“Previous generations may have viewed auction houses as prestigious, bidding on art for the sake of theatre and social clout. Gen Z on the other hand sees them as emblematic of an opaque system, one that prioritises exclusivity over accessibility.”



  1. 96.3% of Gen Z say they buy prints ‘for pure enjoyment of the work’
  2. 87% say to support the talent they love
  3. 38% say to be part of a community

The prevailing attitude among our respondents underscores a great shift in priorities. An overwhelming 93% of respondents indicated that the investment potential of art does not factor into their purchasing decisions. Instead, their focus is squarely on personal enjoyment and the support of artists.

Only 7% of Gen Z consider investment potential important when collecting art

Despite this current disinterest in the financial aspect of art acquisition, this might be largely owed to Gen Z collectors not being entirely aware of the opportunities available to them in the art market. As one respondent commented: “I don’t have the money to invest in expensive art, and don’t have any idea about what is likely to grow in value.” As seasoned collectors will know, however, “expensive” does not always equate to a good investment in the art market. Investing in an emerging artist is largely a game of luck. Young artist markets are some of the riskiest to invest in, with no proven value growth or liquidity.

Blue chip prints are by no means “affordable” for every Gen Z collector, and primary motivation for collecting art should always stem from a genuine love and appreciation for the piece. However, this segment of the market undoubtedly offers far greater liquidity than artworks with no sale history whatsoever. The Affordable Art Fair kicks off in London on 6th March – an art fair historically favoured by a younger audience with artworks priced between £50 and £7,500. While it is important for Gen Z collectors to support emerging talent and be driven by passion, there appears to be a gap in understanding the level of art accessible within their budget. Specifically, collectors who are prepared to invest at the higher ends of the Affordable Art Fair price spectrum could, in fact, acquire prints from iconic blue chip artists such as Damien HirstBridget Riley, and even Keith Haring and Andy Warhol for under £10,000. These prints offer entry into the markets of era-defining artists, and come with a proven history of value growth, presenting a compelling alternative to the works of emerging artists.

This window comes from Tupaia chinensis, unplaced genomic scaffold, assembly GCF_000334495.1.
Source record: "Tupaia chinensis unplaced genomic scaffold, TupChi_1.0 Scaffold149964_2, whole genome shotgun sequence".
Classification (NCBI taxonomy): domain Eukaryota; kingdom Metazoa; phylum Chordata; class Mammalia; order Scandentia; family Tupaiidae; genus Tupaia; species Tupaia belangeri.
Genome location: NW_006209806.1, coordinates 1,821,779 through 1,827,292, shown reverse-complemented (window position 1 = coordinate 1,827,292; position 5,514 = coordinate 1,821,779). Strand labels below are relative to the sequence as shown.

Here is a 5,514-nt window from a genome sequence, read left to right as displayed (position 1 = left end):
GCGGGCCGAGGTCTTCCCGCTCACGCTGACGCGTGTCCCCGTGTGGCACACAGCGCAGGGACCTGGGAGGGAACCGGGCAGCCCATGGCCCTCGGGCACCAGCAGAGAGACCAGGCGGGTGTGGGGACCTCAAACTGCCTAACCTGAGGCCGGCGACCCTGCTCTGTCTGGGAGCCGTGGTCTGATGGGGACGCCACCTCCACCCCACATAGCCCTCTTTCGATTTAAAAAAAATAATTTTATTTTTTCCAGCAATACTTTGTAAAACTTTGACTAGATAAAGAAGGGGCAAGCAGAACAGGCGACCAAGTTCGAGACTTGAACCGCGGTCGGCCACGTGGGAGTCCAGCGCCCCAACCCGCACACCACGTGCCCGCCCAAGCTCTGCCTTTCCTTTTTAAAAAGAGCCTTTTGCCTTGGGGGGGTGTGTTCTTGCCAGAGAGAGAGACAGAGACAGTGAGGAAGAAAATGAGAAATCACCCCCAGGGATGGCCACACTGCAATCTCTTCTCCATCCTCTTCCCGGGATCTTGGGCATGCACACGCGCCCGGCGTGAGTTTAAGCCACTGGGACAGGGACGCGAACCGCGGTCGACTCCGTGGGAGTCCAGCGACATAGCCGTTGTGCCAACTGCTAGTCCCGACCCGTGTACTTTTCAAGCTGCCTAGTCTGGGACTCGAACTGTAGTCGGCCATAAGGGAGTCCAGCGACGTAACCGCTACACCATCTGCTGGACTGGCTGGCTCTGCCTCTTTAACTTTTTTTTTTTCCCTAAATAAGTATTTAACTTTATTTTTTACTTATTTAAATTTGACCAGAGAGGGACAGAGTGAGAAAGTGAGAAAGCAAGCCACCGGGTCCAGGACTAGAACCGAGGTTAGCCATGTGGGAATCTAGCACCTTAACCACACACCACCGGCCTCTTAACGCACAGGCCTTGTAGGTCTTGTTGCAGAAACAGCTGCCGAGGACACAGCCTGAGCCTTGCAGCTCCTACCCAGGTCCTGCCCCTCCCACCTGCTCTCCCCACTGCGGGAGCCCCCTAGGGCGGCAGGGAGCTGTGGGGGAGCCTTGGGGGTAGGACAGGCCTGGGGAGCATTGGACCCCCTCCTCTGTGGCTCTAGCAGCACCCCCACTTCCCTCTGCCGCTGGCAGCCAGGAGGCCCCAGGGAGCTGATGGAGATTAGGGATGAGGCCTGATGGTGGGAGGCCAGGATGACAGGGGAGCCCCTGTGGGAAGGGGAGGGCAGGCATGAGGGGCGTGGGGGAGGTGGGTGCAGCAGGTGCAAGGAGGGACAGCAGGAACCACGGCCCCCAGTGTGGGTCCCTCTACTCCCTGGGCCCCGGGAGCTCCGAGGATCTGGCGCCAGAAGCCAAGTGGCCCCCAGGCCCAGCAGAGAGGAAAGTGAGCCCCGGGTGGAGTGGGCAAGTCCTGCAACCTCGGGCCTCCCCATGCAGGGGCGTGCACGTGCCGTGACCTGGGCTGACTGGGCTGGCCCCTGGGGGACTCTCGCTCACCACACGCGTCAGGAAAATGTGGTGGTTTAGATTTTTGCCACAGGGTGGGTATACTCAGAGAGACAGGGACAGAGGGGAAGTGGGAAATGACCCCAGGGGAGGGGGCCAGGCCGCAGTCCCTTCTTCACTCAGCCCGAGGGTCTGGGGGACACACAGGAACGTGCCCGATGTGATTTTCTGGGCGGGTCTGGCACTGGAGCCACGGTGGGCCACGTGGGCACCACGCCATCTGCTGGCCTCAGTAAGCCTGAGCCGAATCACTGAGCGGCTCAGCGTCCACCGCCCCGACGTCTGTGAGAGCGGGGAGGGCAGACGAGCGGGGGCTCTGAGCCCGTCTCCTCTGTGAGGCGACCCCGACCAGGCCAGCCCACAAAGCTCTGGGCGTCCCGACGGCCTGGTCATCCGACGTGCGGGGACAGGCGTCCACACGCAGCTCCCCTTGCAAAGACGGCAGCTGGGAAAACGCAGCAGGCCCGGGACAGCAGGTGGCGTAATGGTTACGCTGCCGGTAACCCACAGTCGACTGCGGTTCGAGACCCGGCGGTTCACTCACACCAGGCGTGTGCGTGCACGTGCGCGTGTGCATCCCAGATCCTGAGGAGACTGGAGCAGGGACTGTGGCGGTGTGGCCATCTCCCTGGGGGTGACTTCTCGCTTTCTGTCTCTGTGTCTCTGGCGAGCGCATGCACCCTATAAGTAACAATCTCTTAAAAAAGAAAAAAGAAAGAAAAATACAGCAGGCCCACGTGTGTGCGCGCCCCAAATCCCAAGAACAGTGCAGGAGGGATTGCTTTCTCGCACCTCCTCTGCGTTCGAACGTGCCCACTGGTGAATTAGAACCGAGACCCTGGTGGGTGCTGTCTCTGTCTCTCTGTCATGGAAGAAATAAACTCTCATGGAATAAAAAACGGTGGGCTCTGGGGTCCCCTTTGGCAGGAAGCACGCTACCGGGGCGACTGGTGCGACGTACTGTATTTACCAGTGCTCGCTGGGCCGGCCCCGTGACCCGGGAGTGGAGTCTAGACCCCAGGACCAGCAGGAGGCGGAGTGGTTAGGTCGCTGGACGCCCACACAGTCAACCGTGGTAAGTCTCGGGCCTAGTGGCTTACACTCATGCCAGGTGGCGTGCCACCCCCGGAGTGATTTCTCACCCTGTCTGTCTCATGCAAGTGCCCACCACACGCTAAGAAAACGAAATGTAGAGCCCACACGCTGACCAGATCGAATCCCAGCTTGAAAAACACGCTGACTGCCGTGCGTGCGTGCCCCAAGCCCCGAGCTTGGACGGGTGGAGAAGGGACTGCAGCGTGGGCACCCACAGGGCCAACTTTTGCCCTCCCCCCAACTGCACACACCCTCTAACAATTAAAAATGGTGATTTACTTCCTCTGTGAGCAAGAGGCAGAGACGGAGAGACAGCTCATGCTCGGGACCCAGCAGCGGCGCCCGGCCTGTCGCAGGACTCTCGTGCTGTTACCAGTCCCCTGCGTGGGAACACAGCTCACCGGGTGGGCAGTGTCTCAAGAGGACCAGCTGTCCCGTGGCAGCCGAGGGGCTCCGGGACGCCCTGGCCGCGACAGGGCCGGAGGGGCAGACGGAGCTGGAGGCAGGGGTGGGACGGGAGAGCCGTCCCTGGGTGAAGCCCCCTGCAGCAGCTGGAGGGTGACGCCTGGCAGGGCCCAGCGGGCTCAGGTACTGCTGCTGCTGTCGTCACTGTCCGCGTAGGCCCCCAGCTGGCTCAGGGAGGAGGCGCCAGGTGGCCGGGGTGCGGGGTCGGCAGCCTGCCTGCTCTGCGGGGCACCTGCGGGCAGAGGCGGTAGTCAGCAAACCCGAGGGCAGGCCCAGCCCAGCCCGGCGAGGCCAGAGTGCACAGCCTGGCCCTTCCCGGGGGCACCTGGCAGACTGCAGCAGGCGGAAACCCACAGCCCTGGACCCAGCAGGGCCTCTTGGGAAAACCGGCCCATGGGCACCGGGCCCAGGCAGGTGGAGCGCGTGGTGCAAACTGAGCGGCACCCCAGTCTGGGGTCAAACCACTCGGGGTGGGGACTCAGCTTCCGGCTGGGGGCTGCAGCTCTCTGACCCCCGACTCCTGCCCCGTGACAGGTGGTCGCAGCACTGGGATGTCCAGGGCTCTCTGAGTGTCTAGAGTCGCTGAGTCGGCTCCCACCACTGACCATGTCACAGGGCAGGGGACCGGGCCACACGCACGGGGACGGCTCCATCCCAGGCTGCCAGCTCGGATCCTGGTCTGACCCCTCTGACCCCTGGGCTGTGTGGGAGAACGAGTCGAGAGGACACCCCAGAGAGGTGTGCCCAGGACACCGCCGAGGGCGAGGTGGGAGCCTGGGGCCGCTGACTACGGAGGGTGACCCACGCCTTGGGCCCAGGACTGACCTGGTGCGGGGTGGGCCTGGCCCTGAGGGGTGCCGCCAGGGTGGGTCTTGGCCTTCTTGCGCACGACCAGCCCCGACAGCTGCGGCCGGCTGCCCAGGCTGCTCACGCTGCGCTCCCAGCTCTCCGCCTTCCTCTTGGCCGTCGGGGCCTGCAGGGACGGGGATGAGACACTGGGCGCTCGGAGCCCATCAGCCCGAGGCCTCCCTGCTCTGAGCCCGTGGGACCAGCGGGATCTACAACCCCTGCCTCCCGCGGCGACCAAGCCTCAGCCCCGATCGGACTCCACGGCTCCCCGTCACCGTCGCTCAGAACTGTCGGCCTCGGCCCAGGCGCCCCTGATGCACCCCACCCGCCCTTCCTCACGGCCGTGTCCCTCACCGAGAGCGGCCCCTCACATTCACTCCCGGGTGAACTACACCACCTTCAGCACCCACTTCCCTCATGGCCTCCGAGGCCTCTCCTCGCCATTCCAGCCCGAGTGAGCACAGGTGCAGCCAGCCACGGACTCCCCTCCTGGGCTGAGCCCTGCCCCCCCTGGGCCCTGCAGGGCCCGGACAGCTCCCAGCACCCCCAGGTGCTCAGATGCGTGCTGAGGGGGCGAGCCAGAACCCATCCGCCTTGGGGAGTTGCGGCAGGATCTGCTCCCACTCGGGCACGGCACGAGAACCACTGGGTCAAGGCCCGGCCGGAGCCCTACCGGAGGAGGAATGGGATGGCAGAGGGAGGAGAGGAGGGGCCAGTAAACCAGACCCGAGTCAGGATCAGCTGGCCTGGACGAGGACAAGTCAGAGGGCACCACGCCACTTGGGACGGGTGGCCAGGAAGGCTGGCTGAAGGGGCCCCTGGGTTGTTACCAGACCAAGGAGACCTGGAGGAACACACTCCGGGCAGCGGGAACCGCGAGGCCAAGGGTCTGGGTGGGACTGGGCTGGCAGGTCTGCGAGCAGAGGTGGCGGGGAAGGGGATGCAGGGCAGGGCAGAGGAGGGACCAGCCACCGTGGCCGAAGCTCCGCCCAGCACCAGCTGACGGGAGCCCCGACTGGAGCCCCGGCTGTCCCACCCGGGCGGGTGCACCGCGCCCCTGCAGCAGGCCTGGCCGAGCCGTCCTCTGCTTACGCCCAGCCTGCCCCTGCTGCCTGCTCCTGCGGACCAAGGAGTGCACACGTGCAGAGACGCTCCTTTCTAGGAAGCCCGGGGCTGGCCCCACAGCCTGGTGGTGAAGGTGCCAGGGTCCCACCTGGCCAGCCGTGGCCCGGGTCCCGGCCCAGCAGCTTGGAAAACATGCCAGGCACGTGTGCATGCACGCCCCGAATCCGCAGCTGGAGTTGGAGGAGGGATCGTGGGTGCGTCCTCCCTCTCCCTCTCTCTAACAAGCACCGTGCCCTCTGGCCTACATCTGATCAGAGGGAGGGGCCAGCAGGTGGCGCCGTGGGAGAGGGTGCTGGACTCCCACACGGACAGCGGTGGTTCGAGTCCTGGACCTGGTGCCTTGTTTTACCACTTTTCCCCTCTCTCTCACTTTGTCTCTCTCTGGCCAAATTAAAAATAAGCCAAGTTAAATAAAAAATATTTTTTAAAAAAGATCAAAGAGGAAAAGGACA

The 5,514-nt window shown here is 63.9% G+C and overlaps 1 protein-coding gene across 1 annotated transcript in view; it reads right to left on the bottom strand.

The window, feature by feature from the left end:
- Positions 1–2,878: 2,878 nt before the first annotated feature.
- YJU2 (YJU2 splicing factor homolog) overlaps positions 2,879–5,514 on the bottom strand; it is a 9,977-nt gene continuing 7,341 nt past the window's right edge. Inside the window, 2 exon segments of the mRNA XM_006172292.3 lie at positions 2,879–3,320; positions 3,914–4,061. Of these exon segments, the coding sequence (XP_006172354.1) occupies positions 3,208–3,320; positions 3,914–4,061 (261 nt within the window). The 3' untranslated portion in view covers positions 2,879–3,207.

A woodcut print by Damien Hirst depicting 12 coloured spots against a white background.Perillartine © Damien Hirst 2011


For example, Damien Hirst’s Perillartine (2011) from the esteemed 40 Woodcut Spots series is estimated on MyArtBroker at £4,250-£6,500. This piece, originating from one of Hirst’s most sought-after collections and featuring one of his renowned motifs, comes from a limited edition of 55. With significant demand for these earlier works, especially following Hirst’s series of print drops with HENIPerillartine has demonstrated an impressive 27% increase in Average Annual Growth Rate (AAGR) over the last five years, making it an attractive entry point into the market of this Turner Prize-winning artist.

Similarly, works from Bridget Riley’s Lozenges series, valued below £10,000, have shown AAGR increases of 30-80%, further highlighting the investment potential within this segment. Even works by Keith Haring and Andy Warhol, such as select prints from Warhol’s Ladies And Gentlemen portfolio, fall within this price bracket. These works carry immense cultural significance, and offer collectors of all ages the opportunity to collect artworks from the King of Pop Art – something they might think impossible.

The challenge seems to be that Gen Z have yet to fully recognise the investment potential inherent in art, particularly in prints and editions. As this generation begins to accumulate more disposable income for investment in alternative assets, prints emerge as a strategic avenue to access mature, established artist markets at a fraction of the cost of original works. These prints offer not only the opportunity to own a piece of art history, but also the potential for tried and tested value growth – distinguishing them from the more speculative investments in emerging artists. In their decisive pull away from the traditional venue of the auction house, the race is officially on to build an art market that accommodates this next generation of collectors.